Tuesday, 10 September 2019
This week, Threatened Species Week, I want to remind my colleagues in the chamber that ocean species are disappearing faster than those on land. Often when we talk about threatened species we forget about our oceans, the biodiversity in our oceans and the threat of the loss of that biodiversity not just to the ecosystems themselves but also to the human communities that rely on the oceans for their future. Marine animals are far more vulnerable to extinction than their earthbound counterparts, and this was shown recently in a groundbreaking study in the journal Nature. They have fewer ways to seek refuge from warming. Ocean-dwelling species are disappearing from their habitats at at least twice the rate of species on land.
It's well worth thinking about Australia's iconic creatures. It was great to go down today to the courtyard, something which has become a bit of a ritual in this building, Australia's Parliament House, and have your photo taken with an iconic, furry and cute endangered species. But we often don't talk about a whole range of threatened habitats and other threatened species that don't get that attention.
As someone who advocates for the oceans—indeed, I have the oceans portfolio for the Australian Greens—I want to make it really clear that we need to spend a lot more time in this place focusing on the impacts that we're having on our oceans: marine invertebrates, marine turtles, migratory birds, seals and sea lions, sharks—especially grey nurse sharks, hammerhead sharks, whale sharks and white sharks—sawfish, whales, and, of course, habitats, as we've seen in Tasmania with the loss of our giant kelp forests, an ecosystem that had been in place for over 10,000 years from the north-east tip of Tasmania, off Mount William National Park, all the way to the south-west of Tasmania and, in its own way, an ecosystem as important to the Tasmanian coastline, Tasmanian biodiversity and Tasmanian communities as the Great Barrier Reef is to Queensland.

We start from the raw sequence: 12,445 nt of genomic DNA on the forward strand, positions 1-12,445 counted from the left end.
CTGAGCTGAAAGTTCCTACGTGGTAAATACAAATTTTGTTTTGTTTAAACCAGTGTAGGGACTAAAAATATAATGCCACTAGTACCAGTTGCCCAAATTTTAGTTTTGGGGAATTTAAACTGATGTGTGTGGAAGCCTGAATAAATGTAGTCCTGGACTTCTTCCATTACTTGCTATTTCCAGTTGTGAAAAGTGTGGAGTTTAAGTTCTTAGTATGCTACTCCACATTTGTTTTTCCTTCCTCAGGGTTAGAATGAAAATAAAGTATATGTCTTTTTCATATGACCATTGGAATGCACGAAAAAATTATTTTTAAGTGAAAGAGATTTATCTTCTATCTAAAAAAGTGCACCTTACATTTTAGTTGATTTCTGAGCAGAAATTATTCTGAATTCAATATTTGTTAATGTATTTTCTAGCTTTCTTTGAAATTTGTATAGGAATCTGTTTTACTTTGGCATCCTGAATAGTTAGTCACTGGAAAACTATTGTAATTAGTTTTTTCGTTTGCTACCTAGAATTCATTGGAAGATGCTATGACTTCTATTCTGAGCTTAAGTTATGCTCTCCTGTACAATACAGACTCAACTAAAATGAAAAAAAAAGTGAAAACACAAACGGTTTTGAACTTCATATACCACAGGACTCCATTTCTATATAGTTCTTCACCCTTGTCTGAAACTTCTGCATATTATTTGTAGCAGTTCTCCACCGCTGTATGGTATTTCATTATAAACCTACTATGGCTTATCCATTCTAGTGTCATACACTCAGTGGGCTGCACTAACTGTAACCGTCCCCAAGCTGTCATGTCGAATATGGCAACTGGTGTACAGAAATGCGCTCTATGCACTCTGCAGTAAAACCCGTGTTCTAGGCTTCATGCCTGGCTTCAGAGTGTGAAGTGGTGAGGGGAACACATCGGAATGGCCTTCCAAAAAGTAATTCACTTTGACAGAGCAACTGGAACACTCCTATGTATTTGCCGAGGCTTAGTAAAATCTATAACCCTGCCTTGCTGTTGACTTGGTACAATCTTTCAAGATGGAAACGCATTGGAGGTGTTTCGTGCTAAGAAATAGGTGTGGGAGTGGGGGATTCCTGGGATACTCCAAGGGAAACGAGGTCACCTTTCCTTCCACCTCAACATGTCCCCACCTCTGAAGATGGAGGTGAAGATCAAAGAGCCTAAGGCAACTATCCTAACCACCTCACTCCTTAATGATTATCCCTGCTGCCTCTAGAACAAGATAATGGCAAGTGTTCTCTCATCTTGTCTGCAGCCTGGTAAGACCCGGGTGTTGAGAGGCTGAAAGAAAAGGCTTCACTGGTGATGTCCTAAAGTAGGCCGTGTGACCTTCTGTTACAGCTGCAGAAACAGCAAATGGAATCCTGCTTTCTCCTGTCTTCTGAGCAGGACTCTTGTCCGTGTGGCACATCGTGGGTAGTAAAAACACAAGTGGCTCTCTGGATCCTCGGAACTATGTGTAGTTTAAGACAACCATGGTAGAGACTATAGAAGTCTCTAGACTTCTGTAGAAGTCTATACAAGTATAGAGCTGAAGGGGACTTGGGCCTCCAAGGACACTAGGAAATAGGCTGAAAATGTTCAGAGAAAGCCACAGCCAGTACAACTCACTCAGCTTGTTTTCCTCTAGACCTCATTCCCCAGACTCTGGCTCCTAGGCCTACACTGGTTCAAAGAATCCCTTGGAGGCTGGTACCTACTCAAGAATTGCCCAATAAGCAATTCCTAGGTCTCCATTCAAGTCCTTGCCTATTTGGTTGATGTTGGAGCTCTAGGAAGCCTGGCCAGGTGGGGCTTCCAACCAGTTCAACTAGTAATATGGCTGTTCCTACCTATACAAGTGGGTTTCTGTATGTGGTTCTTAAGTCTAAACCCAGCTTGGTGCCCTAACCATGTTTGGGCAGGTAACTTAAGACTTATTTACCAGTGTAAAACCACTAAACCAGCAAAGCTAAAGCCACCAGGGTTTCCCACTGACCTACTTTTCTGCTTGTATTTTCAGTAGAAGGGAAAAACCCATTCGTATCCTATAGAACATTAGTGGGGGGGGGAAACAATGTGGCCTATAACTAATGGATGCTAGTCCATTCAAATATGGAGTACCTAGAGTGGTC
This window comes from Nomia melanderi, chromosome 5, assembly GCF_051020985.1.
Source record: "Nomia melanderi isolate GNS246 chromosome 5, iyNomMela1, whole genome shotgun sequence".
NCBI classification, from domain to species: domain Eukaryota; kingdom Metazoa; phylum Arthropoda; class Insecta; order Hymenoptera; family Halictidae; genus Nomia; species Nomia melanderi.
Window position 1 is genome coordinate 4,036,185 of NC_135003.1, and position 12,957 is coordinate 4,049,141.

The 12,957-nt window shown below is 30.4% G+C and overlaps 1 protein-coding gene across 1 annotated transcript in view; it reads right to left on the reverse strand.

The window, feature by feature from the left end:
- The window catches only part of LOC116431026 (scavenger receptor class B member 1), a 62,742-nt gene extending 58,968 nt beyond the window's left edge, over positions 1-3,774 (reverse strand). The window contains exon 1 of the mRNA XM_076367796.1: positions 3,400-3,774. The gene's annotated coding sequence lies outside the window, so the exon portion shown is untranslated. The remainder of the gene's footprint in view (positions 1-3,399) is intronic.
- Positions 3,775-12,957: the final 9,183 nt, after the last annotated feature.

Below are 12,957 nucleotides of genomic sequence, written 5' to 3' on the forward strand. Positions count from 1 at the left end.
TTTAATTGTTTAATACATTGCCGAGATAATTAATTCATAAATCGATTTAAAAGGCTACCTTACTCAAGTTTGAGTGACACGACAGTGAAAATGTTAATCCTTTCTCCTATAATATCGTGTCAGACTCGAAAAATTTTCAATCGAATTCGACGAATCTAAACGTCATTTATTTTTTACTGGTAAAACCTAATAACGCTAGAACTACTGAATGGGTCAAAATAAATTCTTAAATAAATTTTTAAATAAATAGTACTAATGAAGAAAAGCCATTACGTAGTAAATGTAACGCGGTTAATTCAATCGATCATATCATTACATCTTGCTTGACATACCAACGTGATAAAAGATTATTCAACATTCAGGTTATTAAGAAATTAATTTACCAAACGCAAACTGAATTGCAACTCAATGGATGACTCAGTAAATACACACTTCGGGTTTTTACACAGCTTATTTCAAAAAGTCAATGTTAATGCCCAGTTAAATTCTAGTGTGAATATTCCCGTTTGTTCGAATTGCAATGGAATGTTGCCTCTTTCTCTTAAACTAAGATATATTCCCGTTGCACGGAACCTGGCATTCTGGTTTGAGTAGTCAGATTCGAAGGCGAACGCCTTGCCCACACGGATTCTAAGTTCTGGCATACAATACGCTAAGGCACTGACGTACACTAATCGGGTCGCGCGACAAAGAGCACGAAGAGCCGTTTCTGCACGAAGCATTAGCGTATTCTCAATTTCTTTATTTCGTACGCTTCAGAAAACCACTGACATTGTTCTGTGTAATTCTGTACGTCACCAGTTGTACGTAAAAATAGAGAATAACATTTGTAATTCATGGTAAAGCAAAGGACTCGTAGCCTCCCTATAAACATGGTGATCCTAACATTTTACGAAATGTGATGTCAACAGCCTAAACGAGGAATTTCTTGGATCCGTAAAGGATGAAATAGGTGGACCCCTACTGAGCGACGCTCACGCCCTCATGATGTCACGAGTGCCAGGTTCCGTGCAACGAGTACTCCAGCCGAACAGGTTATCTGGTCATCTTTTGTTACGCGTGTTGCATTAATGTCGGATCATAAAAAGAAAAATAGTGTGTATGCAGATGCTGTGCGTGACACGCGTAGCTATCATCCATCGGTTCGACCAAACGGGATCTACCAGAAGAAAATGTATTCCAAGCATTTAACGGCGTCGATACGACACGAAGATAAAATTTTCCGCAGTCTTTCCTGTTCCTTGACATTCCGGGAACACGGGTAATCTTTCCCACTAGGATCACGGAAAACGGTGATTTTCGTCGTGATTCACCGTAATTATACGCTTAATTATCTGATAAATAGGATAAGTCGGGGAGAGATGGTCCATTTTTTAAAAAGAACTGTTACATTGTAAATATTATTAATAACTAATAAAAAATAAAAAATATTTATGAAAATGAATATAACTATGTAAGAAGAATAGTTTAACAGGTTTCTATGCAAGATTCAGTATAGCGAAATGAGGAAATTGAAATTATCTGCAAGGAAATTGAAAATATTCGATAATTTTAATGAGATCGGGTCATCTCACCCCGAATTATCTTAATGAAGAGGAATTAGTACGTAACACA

Let's not forget about the Great Barrier Reef—without a doubt the most iconic reef on the planet and one of the 28 listed UNESCO reefs. We know it has suffered terrible—almost catastrophic—decline, especially in the last decade, from warming. For those who understand why the reef is so important, it's very simple: the reef provides physical structures that provide protection from predators. As this report in the journal Natureshows, it's because marine creatures have nowhere to go and nowhere to hide, unlike their land counterparts, that we have such a loss of biodiversity in the oceans. So, if we lose a structure like the Great Barrier Reef, those marine animals, very simply, lose their protection. Of course, I've been there and dived on the Great Barrier Reef. I've seen the plate corals and the stag corals and the death of those corals. That is variable and patchy, but, as those structures decline, so will the biodiversity. Of course, there will be impacts on commercial species.
I want, in the little time that I have left, to single out two particular species of sharks: the scalloped hammerheads and the great white sharks. Recently, a report commissioned by the Australian Marine Conservation Society—AMCS—and Humane Society International called for Australia's independent Threatened Species Scientific Committee to reconsider its recommendation for scalloped hammerheads under the EPBC Act. In 2018, the scientific committee advised that scalloped hammerhead sharks qualified to be listed as endangered but recommended a lesser conservation-dependent listing based on steps that the Northern Territory and Queensland governments could take. HSI had previously nominated this species for an endangered listing. It turns out the majority of those steps haven't been taken by the Northern Territory and Queensland governments.
It is very important that these kinds of species don't escape our attention in an important week like Threatened Species Week and that we don't just pay lip-service to this issue. It is without a doubt a crisis. We have an extinction crisis. I very much look forward to the continuation of the Senate inquiry into the extinction crisis in Australia and why we need to change our nature laws to provide adequate protection for our environment and our wildlife.